Guitars & Radio & Wild Wild Women. Chapter V (Wild Women Don’t Get The Blues) edit 2/09/19

Wearing shades in the classroom
while writing tunes
Appears to have gone over
like big lead balloons

Ahh, my second summer in Transcona but contrary to what the old song claimed, “The livin’ ain’t easy.” By then my father had decided that it was time for me to start working so he got me a weekend job at the local service station pumping gas. Around the same time, I started growing my hair out kinda more like James Dean.(me pictured above with my ever-present shades) This, of course, didn’t go unnoticed at home so once again I got to hear, “If I buy your clothes, you wear what I want you to wear and there is no menu here so you eat what your mother puts in front of you. Oh, and if I pay for your haircuts you’ll get it cut like I want it cut.” Oops, that was the line in the sand, “Sorry Dad, ain’t gonna do it, I’ll just pump a little more gas and pay for my own haircut. Hell, how many was I gonna need?
How’s that Sam Cooke tune go again? “It’s Another Saturday Night, And I Ain’t Got Nobody.” Well, old Sam was singing about me and my life, but how was I to know that it was about to change. There I was one hot summer night cooling off out front of the East End Community Club when a car pulled up and just sat there. Finally, a female voice called out saying, “Hey sweetie, can you come over here for a minute?” Doing my best James Dean, I strolled over to the car and stood there watching as the back window went down revealing the most beautiful woman I’d ever seen. I was mesmerized and just stood there staring at her until she asked if I had a light? All I could manage was to mumble that I didn’t smoke. She then smiled at me and asked if I could get her one? Within minutes I was firing her cigarette up and while doing so she said, “Hey, you’re kinda cute, what’s your name?” When I told her, she placed a piece of paper in my hand and said, “George, why don’t you call me sometime” and with that, she disappeared into the night.
It took me several days to work up enough courage to call her, but she seemed very pleased that I did. After a little small talk, she asked if I knew of any dances that were going on that weekend? When I told her that there was one on Friday at the Maple Leaf Community Club in Transcona, she asked if I’d like to pick her up and take her. Thankfully, before I could confess that not only didn’t I have a car, I didn’t even have a driver’s license, she saved me by stating that it would be easier for her to take the bus rather than try to explain where she lived.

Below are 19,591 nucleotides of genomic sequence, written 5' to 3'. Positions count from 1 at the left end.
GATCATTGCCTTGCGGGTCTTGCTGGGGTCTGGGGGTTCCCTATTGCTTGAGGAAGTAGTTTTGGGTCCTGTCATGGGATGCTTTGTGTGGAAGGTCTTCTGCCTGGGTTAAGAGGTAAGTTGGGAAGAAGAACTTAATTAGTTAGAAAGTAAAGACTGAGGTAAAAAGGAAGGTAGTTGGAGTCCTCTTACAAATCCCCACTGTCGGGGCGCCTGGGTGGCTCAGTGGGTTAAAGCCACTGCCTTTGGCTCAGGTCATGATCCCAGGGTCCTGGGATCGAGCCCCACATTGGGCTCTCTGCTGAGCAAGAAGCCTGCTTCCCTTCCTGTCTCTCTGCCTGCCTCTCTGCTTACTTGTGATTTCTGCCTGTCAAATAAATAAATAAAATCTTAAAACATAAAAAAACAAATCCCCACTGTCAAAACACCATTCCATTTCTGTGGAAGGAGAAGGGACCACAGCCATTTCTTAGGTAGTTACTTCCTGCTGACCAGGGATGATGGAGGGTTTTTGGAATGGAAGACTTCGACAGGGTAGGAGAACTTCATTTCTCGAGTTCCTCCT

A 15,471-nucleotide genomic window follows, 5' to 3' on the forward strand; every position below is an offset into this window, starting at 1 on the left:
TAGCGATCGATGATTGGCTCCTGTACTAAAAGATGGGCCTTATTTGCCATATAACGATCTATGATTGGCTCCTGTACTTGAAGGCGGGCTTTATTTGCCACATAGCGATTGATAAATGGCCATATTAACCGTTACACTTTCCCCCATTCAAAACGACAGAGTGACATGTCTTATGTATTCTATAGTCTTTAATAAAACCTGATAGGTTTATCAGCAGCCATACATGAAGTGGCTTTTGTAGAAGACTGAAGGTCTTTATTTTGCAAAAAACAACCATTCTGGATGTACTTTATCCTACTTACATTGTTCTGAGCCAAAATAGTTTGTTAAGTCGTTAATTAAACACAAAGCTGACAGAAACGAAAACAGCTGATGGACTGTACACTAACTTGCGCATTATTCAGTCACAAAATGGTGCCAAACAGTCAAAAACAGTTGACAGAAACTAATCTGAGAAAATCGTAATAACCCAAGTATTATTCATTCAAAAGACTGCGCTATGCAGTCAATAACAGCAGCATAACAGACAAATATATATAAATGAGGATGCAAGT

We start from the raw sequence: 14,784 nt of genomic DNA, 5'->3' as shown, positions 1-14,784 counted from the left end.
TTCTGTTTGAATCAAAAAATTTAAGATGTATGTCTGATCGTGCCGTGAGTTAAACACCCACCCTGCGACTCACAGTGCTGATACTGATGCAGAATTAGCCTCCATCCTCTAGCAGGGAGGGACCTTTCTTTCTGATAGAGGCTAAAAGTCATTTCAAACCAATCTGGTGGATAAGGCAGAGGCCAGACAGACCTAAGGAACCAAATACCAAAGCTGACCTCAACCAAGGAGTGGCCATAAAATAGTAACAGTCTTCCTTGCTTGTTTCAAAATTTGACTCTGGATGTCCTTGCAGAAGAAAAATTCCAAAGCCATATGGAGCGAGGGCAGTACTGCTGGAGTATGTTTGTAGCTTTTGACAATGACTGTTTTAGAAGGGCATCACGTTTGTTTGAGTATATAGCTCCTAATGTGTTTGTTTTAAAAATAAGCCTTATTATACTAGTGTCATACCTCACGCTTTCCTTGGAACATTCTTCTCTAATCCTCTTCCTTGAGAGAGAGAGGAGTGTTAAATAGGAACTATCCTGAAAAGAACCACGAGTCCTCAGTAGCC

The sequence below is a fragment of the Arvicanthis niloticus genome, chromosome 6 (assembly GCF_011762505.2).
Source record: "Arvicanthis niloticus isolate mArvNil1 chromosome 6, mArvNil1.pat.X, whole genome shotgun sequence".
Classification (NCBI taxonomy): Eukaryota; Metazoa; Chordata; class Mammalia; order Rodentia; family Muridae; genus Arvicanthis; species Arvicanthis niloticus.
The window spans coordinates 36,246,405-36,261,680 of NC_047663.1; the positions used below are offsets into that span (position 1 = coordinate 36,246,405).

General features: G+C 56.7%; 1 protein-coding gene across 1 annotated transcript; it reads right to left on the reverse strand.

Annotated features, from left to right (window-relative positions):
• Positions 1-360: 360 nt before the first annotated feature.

Ok, picture this if you can, a fifteen-year-old punk like me strolling into the dance that Friday night at the “Mapes” with this voluptuous young Marilyn Monroe look-alike on my arm. Suddenly, just like that, I’m surrounded by a bunch of seniors from my school who were all talking to me like we were best friends and they were wondering how come it took so long for me to show up. Hell, being a freshman, I didn’t even think they knew my name, but they sure did tonight.
“Oh, what a night!” I spent most of it dancing while wishing and a-hopin’ that my new love was one of those bad girls my Dad had warned me about. Being only fifteen at the time, I knew nothing about making love so I desperately needed this 17-year old to teach me.
Unfortunately, all she taught me, was how to smoke (which I did in an attempt to look older) but she also taught me something else which I’ve used my entire life. No matter how much money you may have, where you went to school or came from, who you know, or who your parents are, “It’s he who walks into the room with the best-looking lady on his arm that wins the game.”


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